"It is some of the most abhorrent and offensive comments that you can possibly imagine," Chaffetz told a TV station in Salt Lake City.
Then, Rep. Mike Coffman (R-CO) became the first to call on Trump to step aside as the Republican Party nominee.
"Mr. Trump should step aside," Coffman said in a statement. "His defeat at this point seems almost certain."
As for Trump, he released a video statement shortly after midnight, in which he downplayed his words from 2005 and went on the attack as well.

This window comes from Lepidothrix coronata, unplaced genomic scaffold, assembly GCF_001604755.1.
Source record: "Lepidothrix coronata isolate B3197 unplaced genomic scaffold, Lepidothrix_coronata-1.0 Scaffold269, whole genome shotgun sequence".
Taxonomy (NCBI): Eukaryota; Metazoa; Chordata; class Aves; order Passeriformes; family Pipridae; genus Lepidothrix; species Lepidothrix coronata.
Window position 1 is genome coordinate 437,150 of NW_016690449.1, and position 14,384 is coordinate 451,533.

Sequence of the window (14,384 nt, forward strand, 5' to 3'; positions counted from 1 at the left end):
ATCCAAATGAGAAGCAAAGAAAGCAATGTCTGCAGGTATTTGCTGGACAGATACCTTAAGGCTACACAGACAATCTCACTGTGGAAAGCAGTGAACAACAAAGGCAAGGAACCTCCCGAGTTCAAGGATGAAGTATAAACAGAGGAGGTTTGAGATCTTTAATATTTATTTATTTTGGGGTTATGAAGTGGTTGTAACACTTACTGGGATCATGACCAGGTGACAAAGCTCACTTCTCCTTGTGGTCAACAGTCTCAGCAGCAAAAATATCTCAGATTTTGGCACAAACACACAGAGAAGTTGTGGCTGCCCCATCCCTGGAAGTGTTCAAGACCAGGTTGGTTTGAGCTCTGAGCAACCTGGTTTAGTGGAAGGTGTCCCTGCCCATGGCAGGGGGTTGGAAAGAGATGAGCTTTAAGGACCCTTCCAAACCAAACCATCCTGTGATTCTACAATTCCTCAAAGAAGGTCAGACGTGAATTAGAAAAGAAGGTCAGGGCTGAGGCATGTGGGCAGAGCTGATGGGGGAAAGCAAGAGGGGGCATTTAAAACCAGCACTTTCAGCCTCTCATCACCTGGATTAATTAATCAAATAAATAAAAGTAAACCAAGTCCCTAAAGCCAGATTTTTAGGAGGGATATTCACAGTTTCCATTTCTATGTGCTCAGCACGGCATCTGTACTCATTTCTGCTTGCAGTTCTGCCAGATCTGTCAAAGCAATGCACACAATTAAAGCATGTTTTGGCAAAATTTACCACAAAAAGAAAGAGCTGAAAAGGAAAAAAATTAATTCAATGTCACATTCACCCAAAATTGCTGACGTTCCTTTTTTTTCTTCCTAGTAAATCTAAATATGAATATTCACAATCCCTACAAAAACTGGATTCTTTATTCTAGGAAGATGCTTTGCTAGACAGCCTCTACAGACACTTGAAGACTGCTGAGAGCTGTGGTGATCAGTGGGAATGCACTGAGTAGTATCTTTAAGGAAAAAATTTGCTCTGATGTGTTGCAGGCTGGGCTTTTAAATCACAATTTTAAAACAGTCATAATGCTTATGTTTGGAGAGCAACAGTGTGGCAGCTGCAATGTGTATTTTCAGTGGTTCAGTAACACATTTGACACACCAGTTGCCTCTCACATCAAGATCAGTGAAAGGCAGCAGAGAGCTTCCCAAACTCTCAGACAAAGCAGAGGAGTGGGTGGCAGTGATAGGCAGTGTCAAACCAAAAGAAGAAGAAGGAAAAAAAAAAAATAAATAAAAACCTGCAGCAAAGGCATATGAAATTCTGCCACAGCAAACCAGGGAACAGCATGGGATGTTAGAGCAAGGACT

"I said it. I was wrong, and I apologize," Trump said.
But Trump made clear that he wasn't going to stay on defense.
"This is nothing more than a distraction from the important issues we are facing today," Trump said, as he left open the possibility of using Sunday's debate to attack both of the Clintons.
But it was obviously a big distraction for many Republicans in the Congress, as GOP lawmakers issued statement after statement condemning Trump.
"I cannot in good conscience vote for Donald Trump," said Rep. Barbara Comstock (R-VA), the third Republican to break with Trump on Friday night.
But Comstock also signaled something else: "I would never vote for Hillary Clinton."